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Biology 2014-2015

Mendelian Genetics

SWS Biology
SWS Life Science

Sec. 11-1, 11-2, 11-3


Gregor Johann Mendel (1822-1884)

v     Austrian monk

v     Studied the inheritance of traits in pea plants

v     Developed the laws of inheritance

  • Mendel's work was not recognized until the turn of the 20th century
  • Between 1856 and 1863, Mendel cultivated and tested some 28,000 pea plants
  • He found that the plants' offspring retained traits of the parents
  • Called the “Father of Genetics"

Genetic Terminology

v     Trait - any characteristic that can be passed from parent to offspring

      Factors that influence traits are: genes you inherit and your environment

      Genes for a trait occur in pairs: one from each parent

v     Heredity - passing of traits from parent to offspring

v     Genetics - study of heredity

Designer “Genes”

v     Alleles - two forms of a gene (dominant & recessive)

v     Dominant - stronger of two genes expressed in the hybrid; represented by a capital letter (R)

v     Recessive - gene that shows up less often in a cross; represented by a lowercase letter (r)


v     Homozygous genotype - gene combination involving 2 dominant or 2 recessive genes (ex. RR or rr); also called pure 

v     Heterozygous genotype - gene combination of one dominant & one recessive allele    (ex. Rr); also called hybrid

v     Genotype - gene combination for a trait (ex. RR, Rr, rr)

v     Phenotype - the physical feature resulting from a genotype (ex. red, white)

   Generation “Gap”

v     Parental P1 Generation = the parental generation in a breeding experiment.

v     F1 generation = the first-generation offspring in a breeding experiment. (1st filial generation)

     From breeding individuals from the P1 generation

v     F2 generation = the second-generation offspring in a breeding experiment.
(2nd filial generation)

              From breeding individuals from the F1 generation

Types of Genetic Crosses

v     Monohybrid cross - cross involving a single trait
          ex. flower color  

v     Dihybrid cross - cross involving two traits
          ex. flower color & plant height

   Punnett Square

      Used to help solve genetics problems

   Mendel’s Laws

      Results of Monohybrid Crosses

      Inheritable factors or genes are responsible for all heritable characteristics

      Phenotype is based on Genotype

      Each trait is based on two genes, one from the mother and the other from the father

      True-breeding individuals are homozygous ( both alleles) are the same

        1.  Law of Dominance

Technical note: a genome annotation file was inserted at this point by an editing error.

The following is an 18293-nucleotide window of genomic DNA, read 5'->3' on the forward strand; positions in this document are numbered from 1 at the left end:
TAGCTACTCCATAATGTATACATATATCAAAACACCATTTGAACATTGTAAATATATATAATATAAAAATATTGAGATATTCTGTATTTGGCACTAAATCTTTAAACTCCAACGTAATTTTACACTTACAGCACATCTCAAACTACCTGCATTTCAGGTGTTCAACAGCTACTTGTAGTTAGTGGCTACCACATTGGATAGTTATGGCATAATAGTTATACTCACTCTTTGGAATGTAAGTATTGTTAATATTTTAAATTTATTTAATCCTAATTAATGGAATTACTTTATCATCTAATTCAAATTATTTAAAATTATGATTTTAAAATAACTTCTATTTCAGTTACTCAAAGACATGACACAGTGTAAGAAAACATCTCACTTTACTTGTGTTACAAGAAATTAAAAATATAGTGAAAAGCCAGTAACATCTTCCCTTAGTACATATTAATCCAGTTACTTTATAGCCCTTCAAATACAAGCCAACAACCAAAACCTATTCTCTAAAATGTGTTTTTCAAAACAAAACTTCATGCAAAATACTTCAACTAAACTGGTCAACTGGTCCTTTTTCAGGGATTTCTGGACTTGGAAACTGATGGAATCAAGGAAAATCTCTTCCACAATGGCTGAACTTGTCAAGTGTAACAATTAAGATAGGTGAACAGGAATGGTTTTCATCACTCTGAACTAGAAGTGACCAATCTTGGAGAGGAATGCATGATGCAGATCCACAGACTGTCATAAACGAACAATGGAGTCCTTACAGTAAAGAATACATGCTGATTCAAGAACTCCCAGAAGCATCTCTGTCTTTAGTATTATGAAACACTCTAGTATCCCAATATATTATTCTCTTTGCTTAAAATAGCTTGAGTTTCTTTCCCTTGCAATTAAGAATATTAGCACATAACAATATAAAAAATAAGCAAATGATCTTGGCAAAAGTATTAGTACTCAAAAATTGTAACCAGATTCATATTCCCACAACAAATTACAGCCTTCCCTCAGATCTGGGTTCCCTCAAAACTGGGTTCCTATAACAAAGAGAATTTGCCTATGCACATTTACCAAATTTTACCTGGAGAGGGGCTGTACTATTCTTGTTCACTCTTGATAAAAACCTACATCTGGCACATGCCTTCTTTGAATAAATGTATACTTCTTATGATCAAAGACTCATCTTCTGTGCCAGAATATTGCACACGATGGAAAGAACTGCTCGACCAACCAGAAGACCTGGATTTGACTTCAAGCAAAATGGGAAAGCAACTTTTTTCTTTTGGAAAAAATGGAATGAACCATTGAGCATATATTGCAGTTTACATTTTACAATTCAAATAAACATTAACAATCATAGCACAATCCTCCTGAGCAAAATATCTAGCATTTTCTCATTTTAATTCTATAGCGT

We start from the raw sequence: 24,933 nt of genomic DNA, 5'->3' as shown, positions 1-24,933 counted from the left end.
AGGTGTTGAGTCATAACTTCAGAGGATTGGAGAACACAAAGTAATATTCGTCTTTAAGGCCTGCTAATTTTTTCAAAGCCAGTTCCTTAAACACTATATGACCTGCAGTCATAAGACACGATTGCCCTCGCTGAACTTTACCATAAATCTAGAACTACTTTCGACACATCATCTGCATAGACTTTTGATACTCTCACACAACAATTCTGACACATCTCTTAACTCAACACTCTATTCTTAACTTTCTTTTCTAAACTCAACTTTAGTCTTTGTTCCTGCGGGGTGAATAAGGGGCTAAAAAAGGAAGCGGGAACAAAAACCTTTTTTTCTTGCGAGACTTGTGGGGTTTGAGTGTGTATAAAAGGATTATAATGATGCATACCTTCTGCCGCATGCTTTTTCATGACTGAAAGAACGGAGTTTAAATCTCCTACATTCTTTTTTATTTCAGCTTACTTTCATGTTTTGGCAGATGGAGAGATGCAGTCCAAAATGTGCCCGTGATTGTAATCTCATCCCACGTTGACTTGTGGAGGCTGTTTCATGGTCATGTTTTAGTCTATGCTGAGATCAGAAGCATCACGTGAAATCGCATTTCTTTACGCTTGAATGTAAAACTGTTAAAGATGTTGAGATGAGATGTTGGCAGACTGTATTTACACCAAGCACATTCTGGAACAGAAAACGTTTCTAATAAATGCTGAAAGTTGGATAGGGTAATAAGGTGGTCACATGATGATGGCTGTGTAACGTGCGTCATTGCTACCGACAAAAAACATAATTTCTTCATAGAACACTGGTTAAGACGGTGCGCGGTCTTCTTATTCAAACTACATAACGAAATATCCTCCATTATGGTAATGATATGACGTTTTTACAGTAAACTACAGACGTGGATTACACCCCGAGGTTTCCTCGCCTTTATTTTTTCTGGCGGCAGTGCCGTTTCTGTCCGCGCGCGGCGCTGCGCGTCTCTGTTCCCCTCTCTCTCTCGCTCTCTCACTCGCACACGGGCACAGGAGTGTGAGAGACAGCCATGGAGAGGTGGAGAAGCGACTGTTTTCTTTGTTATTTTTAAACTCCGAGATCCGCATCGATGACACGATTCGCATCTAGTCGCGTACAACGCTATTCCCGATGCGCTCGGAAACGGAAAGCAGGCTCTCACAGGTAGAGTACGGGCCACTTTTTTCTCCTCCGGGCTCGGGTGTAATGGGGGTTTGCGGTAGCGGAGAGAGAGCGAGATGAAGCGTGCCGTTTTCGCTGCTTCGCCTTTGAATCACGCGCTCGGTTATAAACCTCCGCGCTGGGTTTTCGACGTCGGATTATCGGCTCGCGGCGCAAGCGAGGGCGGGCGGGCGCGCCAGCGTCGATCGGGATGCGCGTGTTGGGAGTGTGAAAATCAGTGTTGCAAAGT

In a cross of parents that are pure for contrasting traits, only one form of the trait will appear in the next generation.

      All the offspring will be heterozygous and express only the dominant trait.

      RR x rr yields all Rr (round seeds)

        2.  Law of Segregation

      During the formation of gametes (eggs or sperm), the two alleles responsible for a trait separate from each other.

      Alleles for a trait are then "recombined" at fertilization, producing the genotype for the traits of the offspring.

        3.  Law of Independent Assortment

      Alleles for different traits are distributed to sex cells (& offspring) independently of one another.

      This law can be illustrated using dihybrid crosses.

   Dihybrid Cross

      A breeding experiment that tracks the inheritance of two traits.

      Mendel’s “Law of Independent Assortment”

              a. Each pair of alleles segregates

independently during gamete formation

              b. Formula:  2n (n = # of heterozygotes)

   Beyond Dominant and Recessive Alleles

1.  Incomplete Dominance

     - one allele is not completely dominant over another


              RR              WW                  RW

         (red-flowered)         (white-flowered)           (pink-flowered)


     -heterozygous phenotype is somewhere in between the homozygous phenotypes

     -the colors blend together to give a different color

2.  Codominance

     - both alleles contribute to the phenotype

     - In certain chickens, black feathers are codominant with the allele for white feathers.

     - Heterozygous chickens have black and white speckled feathers

     - the black and white colors appear separately

3.  Multiple Alleles              

     - more than two possible alleles exist in a population

     - coat color in rabbits is determined by a single gene with four different alleles

     - four known alleles are:

              C = full color, dominant to all other alleles

              cch = chinchilla, dominant to ch and c alleles

              ch = Himalayan, dominant to c allele

              c = albino, recessive to all other alleles

4.  Polygenic Traits

     - traits controlled by two or more genes

     - polygenic traits often show a wide range of phenotypes

     - skin color in humans comes about partly because more than four different genes probably control this trait